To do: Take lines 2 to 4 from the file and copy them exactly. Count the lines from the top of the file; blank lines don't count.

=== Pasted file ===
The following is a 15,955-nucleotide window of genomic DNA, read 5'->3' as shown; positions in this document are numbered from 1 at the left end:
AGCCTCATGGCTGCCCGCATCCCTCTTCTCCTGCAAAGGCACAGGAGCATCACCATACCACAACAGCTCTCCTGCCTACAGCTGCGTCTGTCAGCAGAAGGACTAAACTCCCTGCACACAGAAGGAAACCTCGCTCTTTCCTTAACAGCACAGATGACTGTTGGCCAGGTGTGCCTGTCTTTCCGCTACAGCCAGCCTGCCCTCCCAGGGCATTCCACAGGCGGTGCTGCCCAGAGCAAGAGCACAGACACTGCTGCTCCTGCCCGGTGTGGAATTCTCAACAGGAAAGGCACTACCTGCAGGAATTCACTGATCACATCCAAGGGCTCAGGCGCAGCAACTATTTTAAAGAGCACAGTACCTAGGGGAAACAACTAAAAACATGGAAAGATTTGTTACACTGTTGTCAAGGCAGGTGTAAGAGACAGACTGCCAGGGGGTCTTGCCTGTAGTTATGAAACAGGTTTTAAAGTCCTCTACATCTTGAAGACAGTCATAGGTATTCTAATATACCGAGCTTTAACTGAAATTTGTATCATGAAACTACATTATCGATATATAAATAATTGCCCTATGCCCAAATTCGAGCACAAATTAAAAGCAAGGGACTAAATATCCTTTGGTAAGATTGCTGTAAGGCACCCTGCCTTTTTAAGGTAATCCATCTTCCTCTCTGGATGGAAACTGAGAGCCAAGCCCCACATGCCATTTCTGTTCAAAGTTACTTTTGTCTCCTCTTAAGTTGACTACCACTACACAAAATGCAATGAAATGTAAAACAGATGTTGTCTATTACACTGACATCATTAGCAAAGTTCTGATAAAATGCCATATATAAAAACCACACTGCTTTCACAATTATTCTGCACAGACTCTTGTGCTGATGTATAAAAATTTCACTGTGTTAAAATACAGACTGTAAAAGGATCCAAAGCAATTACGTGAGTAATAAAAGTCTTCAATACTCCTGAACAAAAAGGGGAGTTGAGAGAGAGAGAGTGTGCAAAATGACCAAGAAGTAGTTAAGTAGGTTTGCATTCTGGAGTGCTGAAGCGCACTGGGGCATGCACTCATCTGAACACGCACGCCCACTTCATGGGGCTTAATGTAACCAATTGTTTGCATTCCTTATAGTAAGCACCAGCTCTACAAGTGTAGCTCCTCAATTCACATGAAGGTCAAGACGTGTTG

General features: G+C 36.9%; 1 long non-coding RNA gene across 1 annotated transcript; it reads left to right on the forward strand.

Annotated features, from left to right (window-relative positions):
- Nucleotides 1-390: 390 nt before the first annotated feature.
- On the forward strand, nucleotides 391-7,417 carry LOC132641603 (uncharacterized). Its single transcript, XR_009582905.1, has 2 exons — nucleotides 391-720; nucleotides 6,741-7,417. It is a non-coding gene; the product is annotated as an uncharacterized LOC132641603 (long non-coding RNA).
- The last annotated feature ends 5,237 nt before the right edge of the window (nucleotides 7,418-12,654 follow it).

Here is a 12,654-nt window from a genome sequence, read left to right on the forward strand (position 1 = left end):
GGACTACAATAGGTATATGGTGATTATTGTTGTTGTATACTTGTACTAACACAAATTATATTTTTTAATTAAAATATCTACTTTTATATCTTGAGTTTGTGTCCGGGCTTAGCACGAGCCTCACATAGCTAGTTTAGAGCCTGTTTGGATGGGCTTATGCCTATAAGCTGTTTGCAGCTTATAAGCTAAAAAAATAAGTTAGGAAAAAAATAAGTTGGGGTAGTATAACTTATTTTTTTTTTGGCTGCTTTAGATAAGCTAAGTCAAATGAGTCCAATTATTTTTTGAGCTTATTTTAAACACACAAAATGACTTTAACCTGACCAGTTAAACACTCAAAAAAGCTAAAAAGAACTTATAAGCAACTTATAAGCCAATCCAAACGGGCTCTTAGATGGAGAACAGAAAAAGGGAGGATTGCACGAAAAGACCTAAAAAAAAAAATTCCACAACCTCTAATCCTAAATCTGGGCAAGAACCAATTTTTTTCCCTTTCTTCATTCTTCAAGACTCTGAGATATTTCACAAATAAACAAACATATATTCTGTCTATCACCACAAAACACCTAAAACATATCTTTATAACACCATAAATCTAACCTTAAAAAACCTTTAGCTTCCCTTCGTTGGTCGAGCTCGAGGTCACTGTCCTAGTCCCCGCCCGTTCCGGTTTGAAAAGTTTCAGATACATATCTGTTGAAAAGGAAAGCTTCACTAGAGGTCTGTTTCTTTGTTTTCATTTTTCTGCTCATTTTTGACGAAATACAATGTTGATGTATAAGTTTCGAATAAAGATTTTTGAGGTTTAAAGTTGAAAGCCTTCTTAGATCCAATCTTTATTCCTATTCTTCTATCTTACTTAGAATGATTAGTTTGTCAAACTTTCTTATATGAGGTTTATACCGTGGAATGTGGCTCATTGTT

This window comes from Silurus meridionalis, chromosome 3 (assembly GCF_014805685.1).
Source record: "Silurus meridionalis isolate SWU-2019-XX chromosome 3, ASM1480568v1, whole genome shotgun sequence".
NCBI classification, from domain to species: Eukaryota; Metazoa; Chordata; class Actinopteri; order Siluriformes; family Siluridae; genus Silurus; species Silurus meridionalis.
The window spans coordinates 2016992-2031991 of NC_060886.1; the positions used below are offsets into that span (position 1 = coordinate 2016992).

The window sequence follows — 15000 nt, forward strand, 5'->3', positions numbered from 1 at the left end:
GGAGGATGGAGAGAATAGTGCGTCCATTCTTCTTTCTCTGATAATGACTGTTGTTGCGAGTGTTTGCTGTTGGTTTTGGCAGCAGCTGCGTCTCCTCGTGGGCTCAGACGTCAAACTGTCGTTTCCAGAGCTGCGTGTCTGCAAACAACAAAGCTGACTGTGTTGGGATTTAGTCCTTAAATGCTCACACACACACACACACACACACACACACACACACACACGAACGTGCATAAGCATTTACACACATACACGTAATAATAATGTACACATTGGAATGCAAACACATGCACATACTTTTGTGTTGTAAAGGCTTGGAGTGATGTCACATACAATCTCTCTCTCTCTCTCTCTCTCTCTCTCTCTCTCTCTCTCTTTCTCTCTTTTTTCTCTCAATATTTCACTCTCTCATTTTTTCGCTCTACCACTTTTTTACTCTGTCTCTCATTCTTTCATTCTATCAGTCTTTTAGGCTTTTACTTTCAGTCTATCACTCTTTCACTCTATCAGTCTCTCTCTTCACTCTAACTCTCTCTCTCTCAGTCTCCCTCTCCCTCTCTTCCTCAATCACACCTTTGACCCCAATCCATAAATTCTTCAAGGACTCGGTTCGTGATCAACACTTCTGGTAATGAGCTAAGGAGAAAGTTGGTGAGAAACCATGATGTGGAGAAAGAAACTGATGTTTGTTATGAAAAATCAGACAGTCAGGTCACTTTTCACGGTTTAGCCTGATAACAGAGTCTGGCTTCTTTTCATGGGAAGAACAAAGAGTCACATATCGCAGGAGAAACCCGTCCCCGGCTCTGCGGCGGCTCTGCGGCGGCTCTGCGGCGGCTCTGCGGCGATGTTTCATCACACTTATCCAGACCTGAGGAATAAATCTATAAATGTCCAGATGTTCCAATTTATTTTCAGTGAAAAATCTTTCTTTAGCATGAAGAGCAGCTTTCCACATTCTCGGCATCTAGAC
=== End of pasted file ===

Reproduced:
AGCCTCATGGCTGCCCGCATCCCTCTTCTCCTGCAAAGGCACAGGAGCATCACCATACCACAACAGCTCTCCTGCCTACAGCTGCGTCTGTCAGCAGAAGGACTAAACTCCCTGCACACAGAAGGAAACCTCGCTCTTTCCTTAACAGCACAGATGACTGTTGGCCAGGTGTGCCTGTCTTTCCGCTACAGCCAGCCTGCCCTCCCAGGGCATTCCACAGGCGGTGCTGCCCAGAGCAAGAGCACAGACACTGCTGCTCCTGCCCGGTGTGGAATTCTCAACAGGAAAGGCACTACCTGCAGGAATTCACTGATCACATCCAAGGGCTCAGGCGCAGCAACTATTTTAAAGAGCACAGTACCTAGGGGAAACAACTAAAAACATGGAAAGATTTGTTACACTGTTGTCAAGGCAGGTGTAAGAGACAGACTGCCAGGGGGTCTTGCCTGTAGTTATGAAACAGGTTTTAAAGTCCTCTACATCTTGAAGACAGTCATAGGTATTCTAATATACCGAGCTTTAACTGAAATTTGTATCATGAAACTACATTATCGATATATAAATAATTGCCCTATGCCCAAATTCGAGCACAAATTAAAAGCAAGGGACTAAATATCCTTTGGTAAGATTGCTGTAAGGCACCCTGCCTTTTTAAGGTAATCCATCTTCCTCTCTGGATGGAAACTGAGAGCCAAGCCCCACATGCCATTTCTGTTCAAAGTTACTTTTGTCTCCTCTTAAGTTGACTACCACTACACAAAATGCAATGAAATGTAAAACAGATGTTGTCTATTACACTGACATCATTAGCAAAGTTCTGATAAAATGCCATATATAAAAACCACACTGCTTTCACAATTATTCTGCACAGACTCTTGTGCTGATGTATAAAAATTTCACTGTGTTAAAATACAGACTGTAAAAGGATCCAAAGCAATTACGTGAGTAATAAAAGTCTTCAATACTCCTGAACAAAAAGGGGAGTTGAGAGAGAGAGAGTGTGCAAAATGACCAAGAAGTAGTTAAGTAGGTTTGCATTCTGGAGTGCTGAAGCGCACTGGGGCATGCACTCATCTGAACACGCACGCCCACTTCATGGGGCTTAATGTAACCAATTGTTTGCATTCCTTATAGTAAGCACCAGCTCTACAAGTGTAGCTCCTCAATTCACATGAAGGTCAAGACGTGTTG

General features: G+C 36.9%; 1 long non-coding RNA gene across 1 annotated transcript; it reads left to right on the forward strand.

Annotated features, from left to right (window-relative positions):